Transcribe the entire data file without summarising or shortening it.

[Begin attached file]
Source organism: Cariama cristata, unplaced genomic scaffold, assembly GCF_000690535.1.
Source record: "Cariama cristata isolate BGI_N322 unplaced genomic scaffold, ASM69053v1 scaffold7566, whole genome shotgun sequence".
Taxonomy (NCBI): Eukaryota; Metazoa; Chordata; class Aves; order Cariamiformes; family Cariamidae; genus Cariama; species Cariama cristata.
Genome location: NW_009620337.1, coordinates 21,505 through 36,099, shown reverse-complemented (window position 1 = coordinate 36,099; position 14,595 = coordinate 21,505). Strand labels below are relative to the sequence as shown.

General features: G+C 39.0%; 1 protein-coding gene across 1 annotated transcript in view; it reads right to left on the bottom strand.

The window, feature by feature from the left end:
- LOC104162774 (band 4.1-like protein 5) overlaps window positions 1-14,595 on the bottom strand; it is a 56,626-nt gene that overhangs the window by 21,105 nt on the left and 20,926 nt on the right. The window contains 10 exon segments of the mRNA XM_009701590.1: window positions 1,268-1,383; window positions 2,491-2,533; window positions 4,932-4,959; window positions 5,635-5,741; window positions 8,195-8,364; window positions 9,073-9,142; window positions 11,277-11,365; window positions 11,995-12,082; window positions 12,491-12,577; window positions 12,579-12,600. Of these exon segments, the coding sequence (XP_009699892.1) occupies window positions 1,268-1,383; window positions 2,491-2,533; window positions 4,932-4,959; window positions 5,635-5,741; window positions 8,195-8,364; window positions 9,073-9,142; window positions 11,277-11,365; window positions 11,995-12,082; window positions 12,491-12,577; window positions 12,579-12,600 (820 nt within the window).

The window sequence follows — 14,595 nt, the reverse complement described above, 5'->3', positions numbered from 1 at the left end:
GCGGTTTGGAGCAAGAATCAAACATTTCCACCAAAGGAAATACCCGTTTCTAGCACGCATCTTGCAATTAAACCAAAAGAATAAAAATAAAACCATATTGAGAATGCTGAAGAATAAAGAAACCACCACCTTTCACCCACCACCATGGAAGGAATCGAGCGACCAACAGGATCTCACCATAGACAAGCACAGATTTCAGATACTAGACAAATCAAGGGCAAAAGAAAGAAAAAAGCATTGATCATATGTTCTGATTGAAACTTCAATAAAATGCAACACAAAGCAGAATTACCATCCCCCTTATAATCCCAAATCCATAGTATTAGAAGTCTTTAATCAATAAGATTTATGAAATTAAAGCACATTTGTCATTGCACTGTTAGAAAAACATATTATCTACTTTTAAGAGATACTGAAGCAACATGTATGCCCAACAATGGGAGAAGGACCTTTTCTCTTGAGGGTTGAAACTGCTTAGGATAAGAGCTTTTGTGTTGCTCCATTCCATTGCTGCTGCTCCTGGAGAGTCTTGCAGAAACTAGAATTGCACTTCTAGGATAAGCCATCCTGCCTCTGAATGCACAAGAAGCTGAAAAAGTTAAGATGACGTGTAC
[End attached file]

Source organism: Cariama cristata, unplaced genomic scaffold, assembly GCF_000690535.1.
Source record: "Cariama cristata isolate BGI_N322 unplaced genomic scaffold, ASM69053v1 scaffold7566, whole genome shotgun sequence".
Taxonomy (NCBI): Eukaryota; Metazoa; Chordata; class Aves; order Cariamiformes; family Cariamidae; genus Cariama; species Cariama cristata.
Genome location: NW_009620337.1, coordinates 21,505 through 36,099, shown reverse-complemented (window position 1 = coordinate 36,099; position 14,595 = coordinate 21,505). Strand labels below are relative to the sequence as shown.

General features: G+C 39.0%; 1 protein-coding gene across 1 annotated transcript in view; it reads right to left on the bottom strand.

The window, feature by feature from the left end:
- LOC104162774 (band 4.1-like protein 5) overlaps window positions 1-14,595 on the bottom strand; it is a 56,626-nt gene that overhangs the window by 21,105 nt on the left and 20,926 nt on the right. The window contains 10 exon segments of the mRNA XM_009701590.1: window positions 1,268-1,383; window positions 2,491-2,533; window positions 4,932-4,959; window positions 5,635-5,741; window positions 8,195-8,364; window positions 9,073-9,142; window positions 11,277-11,365; window positions 11,995-12,082; window positions 12,491-12,577; window positions 12,579-12,600. Of these exon segments, the coding sequence (XP_009699892.1) occupies window positions 1,268-1,383; window positions 2,491-2,533; window positions 4,932-4,959; window positions 5,635-5,741; window positions 8,195-8,364; window positions 9,073-9,142; window positions 11,277-11,365; window positions 11,995-12,082; window positions 12,491-12,577; window positions 12,579-12,600 (820 nt within the window).

The window sequence follows — 14,595 nt, the reverse complement described above, 5'->3', positions numbered from 1 at the left end:
GCGGTTTGGAGCAAGAATCAAACATTTCCACCAAAGGAAATACCCGTTTCTAGCACGCATCTTGCAATTAAACCAAAAGAATAAAAATAAAACCATATTGAGAATGCTGAAGAATAAAGAAACCACCACCTTTCACCCACCACCATGGAAGGAATCGAGCGACCAACAGGATCTCACCATAGACAAGCACAGATTTCAGATACTAGACAAATCAAGGGCAAAAGAAAGAAAAAAGCATTGATCATATGTTCTGATTGAAACTTCAATAAAATGCAACACAAAGCAGAATTACCATCCCCCTTATAATCCCAAATCCATAGTATTAGAAGTCTTTAATCAATAAGATTTATGAAATTAAAGCACATTTGTCATTGCACTGTTAGAAAAACATATTATCTACTTTTAAGAGATACTGAAGCAACATGTATGCCCAACAATGGGAGAAGGACCTTTTCTCTTGAGGGTTGAAACTGCTTAGGATAAGAGCTTTTGTGTTGCTCCATTCCATTGCTGCTGCTCCTGGAGAGTCTTGCAGAAACTAGAATTGCACTTCTAGGATAAGCCATCCTGCCTCTGAATGCACAAGAAGCTGAAAAAGTTAAGATGACGTGTAC